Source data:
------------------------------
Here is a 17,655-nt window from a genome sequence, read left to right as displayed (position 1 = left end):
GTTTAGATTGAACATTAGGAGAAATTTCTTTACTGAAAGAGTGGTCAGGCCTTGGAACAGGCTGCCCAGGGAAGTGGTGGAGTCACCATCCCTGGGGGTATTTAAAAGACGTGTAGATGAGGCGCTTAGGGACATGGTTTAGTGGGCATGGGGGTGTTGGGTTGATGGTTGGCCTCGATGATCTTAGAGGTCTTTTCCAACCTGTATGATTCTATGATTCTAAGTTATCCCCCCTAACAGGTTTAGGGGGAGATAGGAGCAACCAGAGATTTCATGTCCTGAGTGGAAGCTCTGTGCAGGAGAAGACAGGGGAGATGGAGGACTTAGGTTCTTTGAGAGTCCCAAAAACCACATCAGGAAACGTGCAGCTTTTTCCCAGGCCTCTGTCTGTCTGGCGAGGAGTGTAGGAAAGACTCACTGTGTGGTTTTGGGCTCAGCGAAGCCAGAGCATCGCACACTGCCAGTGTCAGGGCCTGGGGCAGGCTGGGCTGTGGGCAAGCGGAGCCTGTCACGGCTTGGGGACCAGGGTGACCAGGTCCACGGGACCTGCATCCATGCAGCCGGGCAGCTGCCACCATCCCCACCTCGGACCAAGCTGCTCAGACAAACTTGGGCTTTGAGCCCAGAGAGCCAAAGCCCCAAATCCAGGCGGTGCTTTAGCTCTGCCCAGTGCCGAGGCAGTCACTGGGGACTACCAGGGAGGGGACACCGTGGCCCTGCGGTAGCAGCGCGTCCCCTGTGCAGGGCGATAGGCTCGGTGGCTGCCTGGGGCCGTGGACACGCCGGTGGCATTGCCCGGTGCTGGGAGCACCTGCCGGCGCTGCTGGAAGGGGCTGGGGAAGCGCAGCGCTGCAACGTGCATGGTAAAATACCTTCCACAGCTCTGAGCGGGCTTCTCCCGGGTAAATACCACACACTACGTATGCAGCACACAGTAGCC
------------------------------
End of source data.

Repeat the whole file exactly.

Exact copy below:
Here is a 17,655-nt window from a genome sequence, read left to right as displayed (position 1 = left end):
GTTTAGATTGAACATTAGGAGAAATTTCTTTACTGAAAGAGTGGTCAGGCCTTGGAACAGGCTGCCCAGGGAAGTGGTGGAGTCACCATCCCTGGGGGTATTTAAAAGACGTGTAGATGAGGCGCTTAGGGACATGGTTTAGTGGGCATGGGGGTGTTGGGTTGATGGTTGGCCTCGATGATCTTAGAGGTCTTTTCCAACCTGTATGATTCTATGATTCTAAGTTATCCCCCCTAACAGGTTTAGGGGGAGATAGGAGCAACCAGAGATTTCATGTCCTGAGTGGAAGCTCTGTGCAGGAGAAGACAGGGGAGATGGAGGACTTAGGTTCTTTGAGAGTCCCAAAAACCACATCAGGAAACGTGCAGCTTTTTCCCAGGCCTCTGTCTGTCTGGCGAGGAGTGTAGGAAAGACTCACTGTGTGGTTTTGGGCTCAGCGAAGCCAGAGCATCGCACACTGCCAGTGTCAGGGCCTGGGGCAGGCTGGGCTGTGGGCAAGCGGAGCCTGTCACGGCTTGGGGACCAGGGTGACCAGGTCCACGGGACCTGCATCCATGCAGCCGGGCAGCTGCCACCATCCCCACCTCGGACCAAGCTGCTCAGACAAACTTGGGCTTTGAGCCCAGAGAGCCAAAGCCCCAAATCCAGGCGGTGCTTTAGCTCTGCCCAGTGCCGAGGCAGTCACTGGGGACTACCAGGGAGGGGACACCGTGGCCCTGCGGTAGCAGCGCGTCCCCTGTGCAGGGCGATAGGCTCGGTGGCTGCCTGGGGCCGTGGACACGCCGGTGGCATTGCCCGGTGCTGGGAGCACCTGCCGGCGCTGCTGGAAGGGGCTGGGGAAGCGCAGCGCTGCAACGTGCATGGTAAAATACCTTCCACAGCTCTGAGCGGGCTTCTCCCGGGTAAATACCACACACTACGTATGCAGCACACAGTAGCC